I dont know if I did the problem right check please.

  • Thread starter yaho8888
  • Start date
In summary, The problem asks for the height at which a jet, diving vertically downward at 1200km/hr, must start a quarter turn in order to pull out of the dive without exceeding the maximum acceleration of 4G. Using the equation A=V^2/r, the height is calculated to be approximately 2.834km. To convert the answer to km/hr, all units must be converted to those units before calculation.
  • #1
yaho8888
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[SOLVED] I don't know if I did the problem right check please.

Homework Statement


A jet is diving vertically downward at 1200km/hr
the pilot can withstand a maximum acceleration of 4G, before losing consciousness, at what height must the plane start a quarter turn to pull out of the dive? Assume the speed constant.


Homework Equations



A=V^2/r

The Attempt at a Solution



for this circular motion we know that h = radius of the circle
so
4G=(1200km/hr)^2/h
4G=4*9.8m/s=39.2m/s=508032km/hr^2(Not sure if convert it right)
508032=1200^2/h
h=2.834Km
Is this right, the answer has to be in Km so I convert the 4G.
 
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  • #2
If you want the ans in km/hr, convert everything to those units.

4g = v^2/h =>
4*(9.8/1000)/(1/3600)^2 = 1200^2/h. The value of h will be in kms.

EDIT: 1/3600 corrected (1/3600)^2, after being pointed out by yaho8888.
 
Last edited:
  • #3
Looks good; you incorrectly typed m/s instead of m/s^2 in your 4G calculation, but the math came out OK.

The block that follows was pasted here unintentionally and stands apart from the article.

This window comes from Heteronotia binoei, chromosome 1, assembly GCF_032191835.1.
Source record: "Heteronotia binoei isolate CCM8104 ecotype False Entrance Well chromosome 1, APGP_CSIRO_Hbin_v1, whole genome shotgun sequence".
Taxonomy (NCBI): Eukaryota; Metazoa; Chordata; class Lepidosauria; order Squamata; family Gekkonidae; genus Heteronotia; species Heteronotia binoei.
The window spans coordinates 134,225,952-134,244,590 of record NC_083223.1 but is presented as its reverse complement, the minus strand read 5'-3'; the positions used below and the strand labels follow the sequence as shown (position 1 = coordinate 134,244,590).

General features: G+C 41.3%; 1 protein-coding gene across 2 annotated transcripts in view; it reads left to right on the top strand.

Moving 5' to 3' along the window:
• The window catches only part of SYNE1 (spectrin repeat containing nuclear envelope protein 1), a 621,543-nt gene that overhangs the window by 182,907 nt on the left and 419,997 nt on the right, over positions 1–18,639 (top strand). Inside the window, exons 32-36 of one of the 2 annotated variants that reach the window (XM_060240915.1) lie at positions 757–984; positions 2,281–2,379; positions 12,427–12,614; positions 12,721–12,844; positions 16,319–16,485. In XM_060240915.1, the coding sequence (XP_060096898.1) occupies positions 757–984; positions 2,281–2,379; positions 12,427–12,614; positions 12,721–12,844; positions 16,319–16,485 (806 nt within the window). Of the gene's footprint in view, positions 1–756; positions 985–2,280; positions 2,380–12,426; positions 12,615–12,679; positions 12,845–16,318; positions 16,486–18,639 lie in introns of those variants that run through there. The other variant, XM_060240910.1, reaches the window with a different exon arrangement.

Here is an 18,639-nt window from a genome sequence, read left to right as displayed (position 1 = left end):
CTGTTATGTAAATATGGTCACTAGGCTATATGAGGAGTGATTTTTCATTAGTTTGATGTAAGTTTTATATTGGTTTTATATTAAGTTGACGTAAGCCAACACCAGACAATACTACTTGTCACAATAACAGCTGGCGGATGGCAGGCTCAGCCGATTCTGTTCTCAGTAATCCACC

• #4
Shooting star said:
If you want the ans in km/hr, convert everything to those units.

4g = v^2/h =>
4*(9.8/1000)/(1/3600) = 1200^2/h. The value of h will be in kms.

wouldn't that be 4*(9.8/1000)/(1/3600)^2
 
  • #5
yaho8888 said:
wouldn't that be 4*(9.8/1000)/(1/3600)^2

Yes. Thanks for pointing out the typo. I'll edit the post.
 

Related to I dont know if I did the problem right check please.

1. How can I check if I did the problem right?

There are a few ways to check if you did the problem correctly. You can double-check your calculations, look for any mistakes in your logic or approach, and compare your answer to the solution provided by your teacher or a trusted source.

2. What should I do if I'm not sure about my answer?

If you're not sure about your answer, it's always a good idea to ask for help. You can reach out to your teacher, a classmate, or a tutor for clarification or guidance.

3. Is it normal to doubt my solution to a problem?

Yes, it's completely normal to have doubts about your solution to a problem. Being unsure means that you're critically thinking about the problem and are open to different perspectives and approaches.

4. Should I redo the problem if I'm not confident in my answer?

It's always a good idea to redo the problem if you're not confident in your answer. This will help you identify any mistakes and solidify your understanding of the concept.

5. What can I do to improve my problem-solving skills?

To improve your problem-solving skills, you can practice regularly, seek help when needed, and approach problems with a positive and open mindset. You can also try to break down complex problems into smaller, more manageable tasks.

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